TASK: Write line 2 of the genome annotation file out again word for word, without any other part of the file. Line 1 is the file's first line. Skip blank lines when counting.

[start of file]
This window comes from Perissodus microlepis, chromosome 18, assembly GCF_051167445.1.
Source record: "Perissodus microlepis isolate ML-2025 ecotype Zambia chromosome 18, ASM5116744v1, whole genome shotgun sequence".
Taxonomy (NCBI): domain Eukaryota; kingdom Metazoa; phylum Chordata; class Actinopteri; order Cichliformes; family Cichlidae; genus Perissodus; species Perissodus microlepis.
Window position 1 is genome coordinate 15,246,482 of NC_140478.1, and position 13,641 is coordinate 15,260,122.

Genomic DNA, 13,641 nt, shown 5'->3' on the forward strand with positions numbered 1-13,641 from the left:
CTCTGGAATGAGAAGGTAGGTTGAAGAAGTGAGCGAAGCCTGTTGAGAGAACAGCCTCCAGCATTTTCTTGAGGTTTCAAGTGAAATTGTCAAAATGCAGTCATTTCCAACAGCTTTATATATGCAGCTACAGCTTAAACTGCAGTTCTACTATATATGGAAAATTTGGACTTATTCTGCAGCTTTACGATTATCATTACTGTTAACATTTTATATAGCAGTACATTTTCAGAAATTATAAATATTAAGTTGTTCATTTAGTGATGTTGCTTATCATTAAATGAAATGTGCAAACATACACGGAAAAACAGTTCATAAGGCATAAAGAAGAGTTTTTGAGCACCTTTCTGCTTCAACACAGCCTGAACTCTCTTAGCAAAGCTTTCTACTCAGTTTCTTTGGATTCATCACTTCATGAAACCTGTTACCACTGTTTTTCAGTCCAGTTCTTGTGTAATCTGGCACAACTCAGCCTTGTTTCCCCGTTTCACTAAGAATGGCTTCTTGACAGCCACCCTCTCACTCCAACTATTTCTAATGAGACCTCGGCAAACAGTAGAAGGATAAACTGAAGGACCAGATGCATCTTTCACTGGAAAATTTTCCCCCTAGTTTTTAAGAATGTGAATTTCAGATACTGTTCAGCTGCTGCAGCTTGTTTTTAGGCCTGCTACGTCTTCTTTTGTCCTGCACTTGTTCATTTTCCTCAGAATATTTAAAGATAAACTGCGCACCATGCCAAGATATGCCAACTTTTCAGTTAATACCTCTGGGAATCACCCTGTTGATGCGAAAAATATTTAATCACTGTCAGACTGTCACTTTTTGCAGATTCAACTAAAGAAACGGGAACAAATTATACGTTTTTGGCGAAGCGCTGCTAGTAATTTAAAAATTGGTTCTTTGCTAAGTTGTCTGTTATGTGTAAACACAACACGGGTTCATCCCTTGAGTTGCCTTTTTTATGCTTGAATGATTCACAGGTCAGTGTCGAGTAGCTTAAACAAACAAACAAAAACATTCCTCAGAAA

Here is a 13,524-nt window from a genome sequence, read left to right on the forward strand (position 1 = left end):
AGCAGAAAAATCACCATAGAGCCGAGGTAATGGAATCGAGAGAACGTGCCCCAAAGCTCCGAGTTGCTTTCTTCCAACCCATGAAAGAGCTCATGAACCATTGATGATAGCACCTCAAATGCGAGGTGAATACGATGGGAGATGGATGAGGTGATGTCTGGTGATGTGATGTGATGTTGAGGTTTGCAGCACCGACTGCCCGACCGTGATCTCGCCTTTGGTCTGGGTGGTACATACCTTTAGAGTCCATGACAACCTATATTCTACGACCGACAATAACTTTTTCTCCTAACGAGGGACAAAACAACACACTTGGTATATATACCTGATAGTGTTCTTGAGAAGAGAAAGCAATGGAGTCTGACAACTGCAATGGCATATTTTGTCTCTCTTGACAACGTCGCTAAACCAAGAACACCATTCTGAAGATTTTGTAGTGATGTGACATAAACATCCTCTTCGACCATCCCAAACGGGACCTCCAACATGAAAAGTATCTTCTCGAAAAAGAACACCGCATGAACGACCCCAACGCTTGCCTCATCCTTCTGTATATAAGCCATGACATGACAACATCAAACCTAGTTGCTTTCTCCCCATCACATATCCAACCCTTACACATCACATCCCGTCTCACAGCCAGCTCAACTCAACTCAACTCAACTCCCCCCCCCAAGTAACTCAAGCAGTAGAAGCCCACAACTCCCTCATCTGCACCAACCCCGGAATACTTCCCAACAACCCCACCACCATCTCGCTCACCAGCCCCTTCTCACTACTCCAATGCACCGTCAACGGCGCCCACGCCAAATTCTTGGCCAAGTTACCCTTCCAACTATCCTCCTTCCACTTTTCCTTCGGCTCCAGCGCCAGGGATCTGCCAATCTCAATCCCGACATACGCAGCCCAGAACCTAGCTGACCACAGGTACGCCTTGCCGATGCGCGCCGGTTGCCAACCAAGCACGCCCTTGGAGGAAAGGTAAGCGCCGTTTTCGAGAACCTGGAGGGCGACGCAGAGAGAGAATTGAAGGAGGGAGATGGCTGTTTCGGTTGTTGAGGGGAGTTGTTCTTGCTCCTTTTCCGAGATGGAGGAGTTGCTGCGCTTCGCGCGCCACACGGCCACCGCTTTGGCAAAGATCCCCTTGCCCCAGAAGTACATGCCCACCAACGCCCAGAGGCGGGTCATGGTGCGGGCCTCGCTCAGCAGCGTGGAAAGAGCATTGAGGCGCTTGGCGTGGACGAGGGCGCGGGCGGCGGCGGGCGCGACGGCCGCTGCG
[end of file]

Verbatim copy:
Source record: "Perissodus microlepis isolate ML-2025 ecotype Zambia chromosome 18, ASM5116744v1, whole genome shotgun sequence".